The Banker magazine, a sisterly issue of the internationally renowned business newspaper The Financial Times, has designated Kuwaiti Finance Minister Anas Al-Saleh as the Finance Minister of the Year 2017 for the whole Middle East.
The Banker editorial is honoring Al-Saleh, who doubles as Deputy Prime Minister of the State of Kuwait, in its annual release, proclaiming the Finance Minister of the Year, earning the relevant award which aims to celebrate officials, worldwide, that have best managed to stimulate growth and stabilize their economy during turbulent times.
According to the editorial, "Kuwait is weathering the lower commodity price environment well, particularly when compared to its oil-producing peers. Backed by strong fiscal and external positions, the country (Kuwait) is expected to register gross domestic product (GDP) growth of 2.5 percent in 2016. Improvements to the investment environment, coupled with the government's strong commitment to capital spending, have gone some way to supporting this growth".
That being said, long term challenges remain as the "heavy dependence on oil-related revenues will hit the country's finances much harder in the coming years". However, in The Banker's opinion, Minister Al-Saleh is responding to these challenges with "an ambitious program of reforms in partnership with other government agencies" which materialize the government's strong will to balance public finances as well as diversify the economy."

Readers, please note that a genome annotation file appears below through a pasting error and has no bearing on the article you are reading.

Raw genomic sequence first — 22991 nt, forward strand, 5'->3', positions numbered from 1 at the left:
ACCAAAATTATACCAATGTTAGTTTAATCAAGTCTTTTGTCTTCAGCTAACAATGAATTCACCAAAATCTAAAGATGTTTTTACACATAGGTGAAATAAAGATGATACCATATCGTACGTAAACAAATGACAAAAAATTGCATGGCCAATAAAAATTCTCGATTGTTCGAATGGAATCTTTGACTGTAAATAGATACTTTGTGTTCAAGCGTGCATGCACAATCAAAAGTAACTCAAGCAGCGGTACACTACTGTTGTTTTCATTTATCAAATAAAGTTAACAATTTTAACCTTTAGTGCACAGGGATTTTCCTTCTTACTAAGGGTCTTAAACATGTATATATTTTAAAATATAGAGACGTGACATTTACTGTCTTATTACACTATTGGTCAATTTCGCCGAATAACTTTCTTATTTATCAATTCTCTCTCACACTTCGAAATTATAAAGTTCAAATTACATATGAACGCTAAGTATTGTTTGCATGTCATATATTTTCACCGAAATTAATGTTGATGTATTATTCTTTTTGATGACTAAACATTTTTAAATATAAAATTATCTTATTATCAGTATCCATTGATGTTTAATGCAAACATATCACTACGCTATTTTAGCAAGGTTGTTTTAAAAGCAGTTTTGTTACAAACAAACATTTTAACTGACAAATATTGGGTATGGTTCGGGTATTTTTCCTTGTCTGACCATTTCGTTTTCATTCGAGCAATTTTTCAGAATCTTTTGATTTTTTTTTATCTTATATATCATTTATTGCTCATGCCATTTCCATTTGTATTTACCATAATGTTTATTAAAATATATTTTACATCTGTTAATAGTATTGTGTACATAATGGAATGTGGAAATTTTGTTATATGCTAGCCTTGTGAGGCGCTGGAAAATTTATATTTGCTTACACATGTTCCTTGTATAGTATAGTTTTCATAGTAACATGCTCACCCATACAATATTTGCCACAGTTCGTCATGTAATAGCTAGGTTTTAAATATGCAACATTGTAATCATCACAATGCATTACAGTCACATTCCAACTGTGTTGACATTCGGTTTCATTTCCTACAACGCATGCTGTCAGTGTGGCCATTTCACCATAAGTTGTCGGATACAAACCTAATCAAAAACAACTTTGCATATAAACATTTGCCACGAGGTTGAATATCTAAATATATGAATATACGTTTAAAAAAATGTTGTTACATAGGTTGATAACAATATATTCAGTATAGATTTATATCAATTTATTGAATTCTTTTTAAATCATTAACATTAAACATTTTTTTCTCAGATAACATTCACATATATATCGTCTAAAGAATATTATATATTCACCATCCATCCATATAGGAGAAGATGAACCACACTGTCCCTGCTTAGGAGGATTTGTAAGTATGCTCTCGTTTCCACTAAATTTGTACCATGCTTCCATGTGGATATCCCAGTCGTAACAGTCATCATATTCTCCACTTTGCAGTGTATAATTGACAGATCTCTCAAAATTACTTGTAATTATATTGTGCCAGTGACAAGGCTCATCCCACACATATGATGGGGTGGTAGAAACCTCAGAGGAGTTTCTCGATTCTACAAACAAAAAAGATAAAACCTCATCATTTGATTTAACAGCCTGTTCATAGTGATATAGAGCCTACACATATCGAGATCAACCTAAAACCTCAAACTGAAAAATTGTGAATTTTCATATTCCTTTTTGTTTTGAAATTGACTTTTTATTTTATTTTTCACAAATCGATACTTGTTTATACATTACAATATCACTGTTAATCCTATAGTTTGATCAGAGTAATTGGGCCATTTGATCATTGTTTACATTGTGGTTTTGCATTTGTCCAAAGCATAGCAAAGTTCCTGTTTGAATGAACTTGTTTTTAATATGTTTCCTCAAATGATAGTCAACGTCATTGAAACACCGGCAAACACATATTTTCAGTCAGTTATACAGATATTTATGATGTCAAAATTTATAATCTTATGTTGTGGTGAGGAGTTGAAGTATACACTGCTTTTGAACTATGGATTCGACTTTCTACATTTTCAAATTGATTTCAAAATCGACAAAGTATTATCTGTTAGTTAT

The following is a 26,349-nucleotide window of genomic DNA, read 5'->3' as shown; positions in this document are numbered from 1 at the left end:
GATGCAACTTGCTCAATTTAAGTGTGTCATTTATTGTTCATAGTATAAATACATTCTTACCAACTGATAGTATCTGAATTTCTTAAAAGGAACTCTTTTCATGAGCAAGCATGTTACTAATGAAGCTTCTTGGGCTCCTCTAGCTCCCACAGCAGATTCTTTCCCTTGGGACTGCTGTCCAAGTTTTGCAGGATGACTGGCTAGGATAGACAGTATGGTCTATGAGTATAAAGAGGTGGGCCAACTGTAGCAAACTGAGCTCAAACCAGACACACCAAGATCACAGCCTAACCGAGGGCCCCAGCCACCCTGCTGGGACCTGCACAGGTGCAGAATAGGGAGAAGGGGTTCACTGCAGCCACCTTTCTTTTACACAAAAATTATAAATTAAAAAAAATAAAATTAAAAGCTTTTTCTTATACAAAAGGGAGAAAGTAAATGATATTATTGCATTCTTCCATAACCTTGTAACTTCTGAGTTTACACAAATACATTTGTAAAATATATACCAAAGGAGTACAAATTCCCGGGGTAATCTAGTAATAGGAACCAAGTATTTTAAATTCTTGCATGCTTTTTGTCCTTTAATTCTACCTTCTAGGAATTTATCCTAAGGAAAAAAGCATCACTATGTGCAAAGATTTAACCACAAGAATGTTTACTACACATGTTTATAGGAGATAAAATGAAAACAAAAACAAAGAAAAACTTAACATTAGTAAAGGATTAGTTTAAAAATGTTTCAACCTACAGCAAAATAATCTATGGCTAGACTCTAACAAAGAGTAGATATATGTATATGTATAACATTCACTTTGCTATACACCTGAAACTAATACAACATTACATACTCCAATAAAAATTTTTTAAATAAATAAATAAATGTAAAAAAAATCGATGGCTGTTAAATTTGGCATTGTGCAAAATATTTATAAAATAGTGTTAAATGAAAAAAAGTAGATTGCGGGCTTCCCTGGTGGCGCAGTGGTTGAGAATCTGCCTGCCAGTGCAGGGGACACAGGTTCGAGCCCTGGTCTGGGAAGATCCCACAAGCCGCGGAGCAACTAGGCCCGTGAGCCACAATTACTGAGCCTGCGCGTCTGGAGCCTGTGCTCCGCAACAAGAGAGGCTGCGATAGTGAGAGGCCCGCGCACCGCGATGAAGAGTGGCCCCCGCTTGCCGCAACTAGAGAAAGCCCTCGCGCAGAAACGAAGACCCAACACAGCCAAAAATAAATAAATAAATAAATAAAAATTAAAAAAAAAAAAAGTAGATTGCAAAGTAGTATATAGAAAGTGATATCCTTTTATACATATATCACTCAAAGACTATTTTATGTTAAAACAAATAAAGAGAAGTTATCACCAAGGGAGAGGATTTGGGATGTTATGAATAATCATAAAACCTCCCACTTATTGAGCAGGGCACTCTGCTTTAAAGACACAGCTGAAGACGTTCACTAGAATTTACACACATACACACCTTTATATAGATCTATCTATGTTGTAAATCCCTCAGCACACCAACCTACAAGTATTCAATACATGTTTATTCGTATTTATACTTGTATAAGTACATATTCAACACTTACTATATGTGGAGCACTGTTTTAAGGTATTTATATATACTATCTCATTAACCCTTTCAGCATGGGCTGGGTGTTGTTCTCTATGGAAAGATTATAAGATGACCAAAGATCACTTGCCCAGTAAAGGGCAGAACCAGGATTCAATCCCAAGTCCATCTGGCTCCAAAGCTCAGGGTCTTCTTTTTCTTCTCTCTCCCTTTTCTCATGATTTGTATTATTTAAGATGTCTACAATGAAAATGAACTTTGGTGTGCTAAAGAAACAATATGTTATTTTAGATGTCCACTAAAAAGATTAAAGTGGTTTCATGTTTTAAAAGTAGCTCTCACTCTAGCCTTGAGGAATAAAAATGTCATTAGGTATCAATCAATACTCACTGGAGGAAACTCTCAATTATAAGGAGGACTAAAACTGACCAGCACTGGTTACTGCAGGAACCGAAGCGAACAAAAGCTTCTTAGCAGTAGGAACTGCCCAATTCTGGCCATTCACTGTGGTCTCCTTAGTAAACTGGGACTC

Minister Al-Saleh is praised for introducing changes that "represent the kind of long-term vision that is required during a deeply challenging time for oil producers across the globe," The Banker editorial said.
The Banker elaborated on the State of Kuwait's reform program, including re-pricing of goods and services as well as introducing of value-added tax - masterminded by Minister Al-Saleh in coordination with other government agencies.
It said, in part quoting Minister Al-Saleh as saying, "The reform plan, comprising more than 40 initiatives over the short and medium term, materializes the government's strong will to balance public finances as well as diversify the economy.
"Such diversification will focus on increasing national and foreign sectors' contribution to the economy through development of the public-private partnership projects, fostering small and medium-sized enterprises, initiating a nationwide privatization strategy as well as increasing the ease of doing business in our country.
Further steps to rein in public spending includes improving government efficiency, rationalizing subsidies and reforming the public sector wage system. Taken together, this represents one of the boldest reform programs among the GCC states.